Growing Up: Unsettling Times For Teens And Adults Alike

Posted on

Aging, in general is out of our control; we cannot slow the hands of time for ourselves or our kids.  We hope that as our kids grow older, they also become more mature, more savvy, more knowledgeable, and more independent.  We hope they become less anxious, less perseverant, and less dependent.  We hope that we will always be there for them, but secretly hope that, someday, they won’t need us to be there.  And so we worry.  Parents of autistic children are the fiercest worriers there are.  If that sounds like an oxymoron, why yes, yes it is; we have to be in order to plan for every possible eventuality, and have no problem ‘throwing down’ to get what we need for our children.  

We have to accept that there will be changes in the physical traits of our children: those secondary sexual characteristics that come with surging hormones.  You know which ones; I don’t have to get too specific here.  Mike is already almost as tall as I am, and wears almost the same size clothing as I do; I think I might very well do a double take if I hear my son’s voice start to change, a la Peter Brady on The Brady Bunch.  

Here’s to hoping that we all make it through adolescence in one piece. -Ed

AUTISTIC AND COMING (RELUCTANTLY) OF AGE by Joel Yanofsky, via nytimes.com

In the last few months, my 14-year-old son, Jonah, has grown taller than his mother. Which means just one thing: I’m next. In our below-average-size family, this doesn’t exactly qualify him for March Madness; still, it should be cause for celebration.

Jonah isn’t celebrating. Instead, he seems to be finding the prospect of growing up unsettling.

A lot of us do, but, in Jonah’s case, the mysteries of getting older are combined with the even more confounding mysteries of having autism. So while other kids are likely to take your word for it that growing up is a simple fact of life, Jonah is skeptical. Occasionally, he even expresses a desire to be short again, which probably explains why he asks his mother to stand on tiptoes whenever she’s next to him.

My wife, Cynthia, the practical one in the family, has dealt with this issue by tracking down a suitable book to read with Jonah. “What’s Happening to Me?” is a primer for boys going through puberty. With chapters like “Getting Hairy,” and “Down There …,” it’s straightforward and cheerful. But I’m still not sure it addresses Jonah’s real issue: which is not why is all this happening to him but why does it have to happen? In other words, why can’t everything go back to the way it was?

As the impractical one in the family, I’m ignoring all the puberty stuff – a convenient strategy, I’ll admit – and taking the philosophical high road. When Jonah asks me why he can’t be little again, I tell him that’s just the way life is.
Jonah remains skeptical. He doesn’t come out and say it, but I can guess what he’s thinking: “That’s not fair!” And he’s right; it isn’t. Who wouldn’t want to stop time if they could, or just slow it down a little?

I’ve also been telling Jonah not to worry about the future since that’s what is really behind his concern about getting taller. He’s worried about the special challenges he already senses await him. Here, too, my advice isn’t helpful or especially credible. When you’re the parent of a child growing up with autism, worry is all you do. You’d be crazy not to.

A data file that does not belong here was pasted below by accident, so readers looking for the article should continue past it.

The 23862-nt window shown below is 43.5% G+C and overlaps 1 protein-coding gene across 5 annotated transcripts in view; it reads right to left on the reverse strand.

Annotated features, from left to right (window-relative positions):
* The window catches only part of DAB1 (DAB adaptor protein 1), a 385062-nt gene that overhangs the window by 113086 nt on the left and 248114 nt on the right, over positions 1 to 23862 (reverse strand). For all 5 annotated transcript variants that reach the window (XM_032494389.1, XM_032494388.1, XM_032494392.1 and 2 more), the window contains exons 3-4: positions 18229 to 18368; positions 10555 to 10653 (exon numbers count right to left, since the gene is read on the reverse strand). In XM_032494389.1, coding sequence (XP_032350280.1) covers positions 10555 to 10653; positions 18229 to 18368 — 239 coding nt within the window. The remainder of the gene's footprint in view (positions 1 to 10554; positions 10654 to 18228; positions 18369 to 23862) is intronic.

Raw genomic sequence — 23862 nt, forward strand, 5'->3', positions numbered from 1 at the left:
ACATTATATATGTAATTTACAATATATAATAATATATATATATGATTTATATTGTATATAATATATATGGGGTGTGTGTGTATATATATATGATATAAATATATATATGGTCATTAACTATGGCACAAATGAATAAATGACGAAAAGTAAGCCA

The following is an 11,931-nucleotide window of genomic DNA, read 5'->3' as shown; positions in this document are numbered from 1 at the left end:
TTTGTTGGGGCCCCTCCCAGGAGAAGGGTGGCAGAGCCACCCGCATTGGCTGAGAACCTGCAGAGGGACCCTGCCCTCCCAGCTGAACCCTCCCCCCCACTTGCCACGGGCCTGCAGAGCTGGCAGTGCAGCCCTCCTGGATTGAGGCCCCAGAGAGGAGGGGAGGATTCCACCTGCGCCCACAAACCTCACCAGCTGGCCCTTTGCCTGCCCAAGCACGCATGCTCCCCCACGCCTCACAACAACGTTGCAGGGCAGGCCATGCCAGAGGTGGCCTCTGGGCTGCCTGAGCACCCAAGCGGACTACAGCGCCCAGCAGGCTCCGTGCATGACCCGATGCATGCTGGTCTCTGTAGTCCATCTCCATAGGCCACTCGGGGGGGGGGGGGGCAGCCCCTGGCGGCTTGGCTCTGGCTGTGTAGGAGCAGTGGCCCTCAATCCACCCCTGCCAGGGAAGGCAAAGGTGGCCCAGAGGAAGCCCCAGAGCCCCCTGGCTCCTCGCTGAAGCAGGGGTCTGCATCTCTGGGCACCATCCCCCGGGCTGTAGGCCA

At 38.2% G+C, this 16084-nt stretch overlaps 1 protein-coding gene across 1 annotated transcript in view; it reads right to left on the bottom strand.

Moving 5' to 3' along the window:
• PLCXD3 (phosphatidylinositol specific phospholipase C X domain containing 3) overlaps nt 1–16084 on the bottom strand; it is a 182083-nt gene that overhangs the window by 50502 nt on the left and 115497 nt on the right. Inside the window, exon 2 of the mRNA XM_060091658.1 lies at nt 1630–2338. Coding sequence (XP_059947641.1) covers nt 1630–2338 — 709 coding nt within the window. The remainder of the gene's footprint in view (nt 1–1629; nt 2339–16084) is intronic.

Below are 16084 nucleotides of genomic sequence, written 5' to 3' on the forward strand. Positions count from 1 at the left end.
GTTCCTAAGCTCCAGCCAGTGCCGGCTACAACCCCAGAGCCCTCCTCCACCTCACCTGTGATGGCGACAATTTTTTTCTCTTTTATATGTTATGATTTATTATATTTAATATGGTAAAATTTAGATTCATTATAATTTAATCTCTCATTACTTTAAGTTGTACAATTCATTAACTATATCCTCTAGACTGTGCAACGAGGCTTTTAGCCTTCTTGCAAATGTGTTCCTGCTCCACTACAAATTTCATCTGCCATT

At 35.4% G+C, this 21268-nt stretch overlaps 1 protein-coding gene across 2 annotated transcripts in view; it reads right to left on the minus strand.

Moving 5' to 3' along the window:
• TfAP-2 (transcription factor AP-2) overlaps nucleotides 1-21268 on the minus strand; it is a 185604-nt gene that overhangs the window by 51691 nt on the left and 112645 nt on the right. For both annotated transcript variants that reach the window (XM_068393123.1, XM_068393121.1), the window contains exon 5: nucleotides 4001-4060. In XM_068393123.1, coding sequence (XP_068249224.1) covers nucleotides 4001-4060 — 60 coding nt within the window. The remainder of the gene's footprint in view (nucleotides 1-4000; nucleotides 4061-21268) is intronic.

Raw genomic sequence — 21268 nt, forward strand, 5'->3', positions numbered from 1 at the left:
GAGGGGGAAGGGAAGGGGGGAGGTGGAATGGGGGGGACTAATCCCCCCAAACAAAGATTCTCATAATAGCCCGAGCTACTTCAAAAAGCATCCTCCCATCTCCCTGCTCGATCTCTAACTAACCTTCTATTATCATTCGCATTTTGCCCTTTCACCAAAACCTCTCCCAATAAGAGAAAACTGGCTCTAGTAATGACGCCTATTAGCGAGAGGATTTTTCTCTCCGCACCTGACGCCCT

In her new memoir, “Next Stop: A Son With Autism Grows Up,” the Washington, D.C., writer Glen Finland transforms her worry into a practical strategy as well as an engaging story. She sets out to teach David, her 21-year-old son on the autism spectrum, how to navigate his way around the D.C. Metro train system.

Of course, more is at stake than David getting from point A to point B. There’s Ms. Finland learning “how to shut off my dependency on his dependency on me.” There’s also the fact that she and her husband are hoping that if David learns to ride the metro, he can get a job and an apartment, pay rent, have “a real life.” And maybe, Ms. Finland adds, “find somebody other than his dad and me to love him well into the future.”

For parents of children with autism growing into adulthood, “Next Stop” is a handy map “well into the future.” That’s because, thanks to the dramatic rise in the incidence of autism in recent years, that future is coming whether we like it or not. Someone, soon, had better write the book, “What’s Happening to All of Us?” After all, as Ms Finland points out, her son is just “the first generation to come of age in the age of autism.” There will be more.

In the meantime, Jonah is starting to get used to looking down at his mother. Probably because he has tougher questions he needs answered, like where will he live when he gets older and with whom.

“Will you still be my father when you die?” he’s been asking lately.

“I’ll always be your father.”

“No, really?” he says.

“What can I tell you, kiddo,” I say as philosophically as I can, “life isn’t fair.”

http://parenting.blogs.nytimes.com/2013/05/07/autistic-and-coming-reluctantly-of-age/

Advertisements

Leave a Reply

Fill in your details below or click an icon to log in:

WordPress.com Logo

You are commenting using your WordPress.com account. Log Out / Change )

Twitter picture

You are commenting using your Twitter account. Log Out / Change )

Facebook photo

You are commenting using your Facebook account. Log Out / Change )

Google+ photo

You are commenting using your Google+ account. Log Out / Change )

Connecting to %s